Tonganoxie City Council agrees to retain current crosswalk design on Fourth Street
After hearing complaints from downtown property and business owners, the Tonganoxie City Council agreed Monday to replace deteriorating downtown crosswalks with ones of the current design.
The council decided two weeks earlier to replace Fourth Street's seven decorative crosswalks with poured concrete of a red color to match the decorative bricks in downtown sidewalks. The harsh winter with frequent freezes and thaws and many snow plow passes left the crosswalks in bad shape.
Last month, City Administrator Mike Yanez presented options to replace the crosswalks with ones of the current design for an estimated $39,200; poured, textured and stamped concrete for $35,700; poured and colored concrete for $40,600; or poured plain concrete for $32,900, which would have been the cheapest and had the least maintenance issues.
After a survey of downtown business and property owners, which produced no clear preference but did indicate a preference for continuing a decorative look, the council chose the colored concrete option because of its maintenance advantages.
On Monday, three downtown business or property owners, Janet Angell, Grant Ritchey and Kay Soetaert, asked the council to reconsider.
Soetaert and Ritchey both stressed the value to the city of maintaining the appeal of the downtown improvements. Soetaert said the property owners bought into the downtown facelift 10 years ago and would continue to pay for it until 2021. She and other property owners were concerned what other elements the city might back away from if it changed the crosswalk design, she said.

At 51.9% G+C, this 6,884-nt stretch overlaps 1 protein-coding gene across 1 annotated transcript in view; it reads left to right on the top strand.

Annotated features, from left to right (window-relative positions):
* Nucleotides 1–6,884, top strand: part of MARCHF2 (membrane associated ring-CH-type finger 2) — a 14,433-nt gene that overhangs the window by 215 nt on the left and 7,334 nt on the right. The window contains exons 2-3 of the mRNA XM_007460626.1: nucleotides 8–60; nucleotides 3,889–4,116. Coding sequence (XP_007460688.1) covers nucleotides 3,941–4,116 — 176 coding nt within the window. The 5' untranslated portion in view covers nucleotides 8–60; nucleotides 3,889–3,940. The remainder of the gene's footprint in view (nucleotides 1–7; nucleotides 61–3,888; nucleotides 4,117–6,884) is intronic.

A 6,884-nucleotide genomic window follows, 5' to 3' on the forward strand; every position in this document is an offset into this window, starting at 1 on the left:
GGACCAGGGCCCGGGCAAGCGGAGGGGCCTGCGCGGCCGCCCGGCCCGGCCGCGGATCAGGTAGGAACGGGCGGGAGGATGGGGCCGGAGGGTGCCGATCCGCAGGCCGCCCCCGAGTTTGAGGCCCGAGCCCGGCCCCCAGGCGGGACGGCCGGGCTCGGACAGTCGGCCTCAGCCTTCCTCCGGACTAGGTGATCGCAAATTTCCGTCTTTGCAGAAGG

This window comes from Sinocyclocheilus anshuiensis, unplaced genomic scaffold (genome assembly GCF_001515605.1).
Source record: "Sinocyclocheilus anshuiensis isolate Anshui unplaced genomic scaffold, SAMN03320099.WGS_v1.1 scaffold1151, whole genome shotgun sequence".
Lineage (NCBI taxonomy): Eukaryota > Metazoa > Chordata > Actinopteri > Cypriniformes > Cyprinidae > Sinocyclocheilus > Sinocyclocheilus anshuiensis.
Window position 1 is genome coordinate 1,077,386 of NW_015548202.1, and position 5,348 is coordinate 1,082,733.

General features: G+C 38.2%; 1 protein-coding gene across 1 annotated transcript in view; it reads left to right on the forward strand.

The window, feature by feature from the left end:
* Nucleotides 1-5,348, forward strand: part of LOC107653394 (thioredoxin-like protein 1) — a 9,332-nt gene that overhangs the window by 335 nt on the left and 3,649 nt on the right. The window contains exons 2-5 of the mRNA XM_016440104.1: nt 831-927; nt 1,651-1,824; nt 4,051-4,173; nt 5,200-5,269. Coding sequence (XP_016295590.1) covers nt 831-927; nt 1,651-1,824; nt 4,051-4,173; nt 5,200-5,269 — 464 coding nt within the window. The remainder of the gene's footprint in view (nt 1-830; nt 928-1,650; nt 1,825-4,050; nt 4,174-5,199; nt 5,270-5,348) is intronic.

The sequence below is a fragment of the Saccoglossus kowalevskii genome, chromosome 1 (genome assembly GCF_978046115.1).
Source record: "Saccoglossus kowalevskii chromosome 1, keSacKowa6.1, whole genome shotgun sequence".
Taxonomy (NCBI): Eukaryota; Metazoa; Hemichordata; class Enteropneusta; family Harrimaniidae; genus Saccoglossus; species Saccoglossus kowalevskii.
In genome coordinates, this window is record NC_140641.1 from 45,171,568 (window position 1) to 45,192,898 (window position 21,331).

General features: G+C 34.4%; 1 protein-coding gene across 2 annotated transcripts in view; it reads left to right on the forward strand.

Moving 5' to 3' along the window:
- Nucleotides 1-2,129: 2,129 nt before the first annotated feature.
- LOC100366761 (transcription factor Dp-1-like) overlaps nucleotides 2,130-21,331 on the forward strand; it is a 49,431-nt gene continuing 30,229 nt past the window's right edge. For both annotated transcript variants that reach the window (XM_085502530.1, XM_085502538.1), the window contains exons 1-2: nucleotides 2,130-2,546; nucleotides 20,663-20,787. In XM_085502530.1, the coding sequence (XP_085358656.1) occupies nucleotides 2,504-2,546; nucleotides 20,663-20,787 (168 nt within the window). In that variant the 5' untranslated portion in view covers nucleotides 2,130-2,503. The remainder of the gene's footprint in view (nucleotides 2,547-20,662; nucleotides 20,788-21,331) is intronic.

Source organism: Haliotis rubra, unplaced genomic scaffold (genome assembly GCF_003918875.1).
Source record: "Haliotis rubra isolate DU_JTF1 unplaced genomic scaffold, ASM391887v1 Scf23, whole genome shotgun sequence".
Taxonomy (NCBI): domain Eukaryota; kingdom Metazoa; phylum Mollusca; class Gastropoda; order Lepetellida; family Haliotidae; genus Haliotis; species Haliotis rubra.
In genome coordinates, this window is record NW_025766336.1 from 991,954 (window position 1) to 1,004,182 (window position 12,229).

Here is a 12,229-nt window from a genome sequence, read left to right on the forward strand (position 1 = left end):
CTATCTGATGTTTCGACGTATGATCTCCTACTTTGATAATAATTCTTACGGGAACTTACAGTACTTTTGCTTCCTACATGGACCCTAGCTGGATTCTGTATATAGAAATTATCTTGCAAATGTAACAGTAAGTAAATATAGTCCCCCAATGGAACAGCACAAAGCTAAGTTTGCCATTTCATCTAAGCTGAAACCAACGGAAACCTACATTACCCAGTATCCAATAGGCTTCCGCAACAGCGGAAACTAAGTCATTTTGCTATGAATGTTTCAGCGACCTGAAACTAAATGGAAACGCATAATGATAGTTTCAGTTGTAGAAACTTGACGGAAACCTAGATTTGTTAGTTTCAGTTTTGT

"Keep in mind, you just did a survey of what we can do to get redevelopment downtown," she said. "Now, you're taking away from what we did downtown.”
The city's Retail Development Committee voted last week to request the decorative crosswalks be retained, Angell said, adding that only two of the crosswalks where in such bad shape they needed to be replaced this year.
Councilman Jason Ward said the council made its decision based on the maintenance concerns of the street department. After listening to the speakers express different concerns, he made the motion to replace the seven crosswalks with those of the current design. Councilman Tom Putthoff voted no.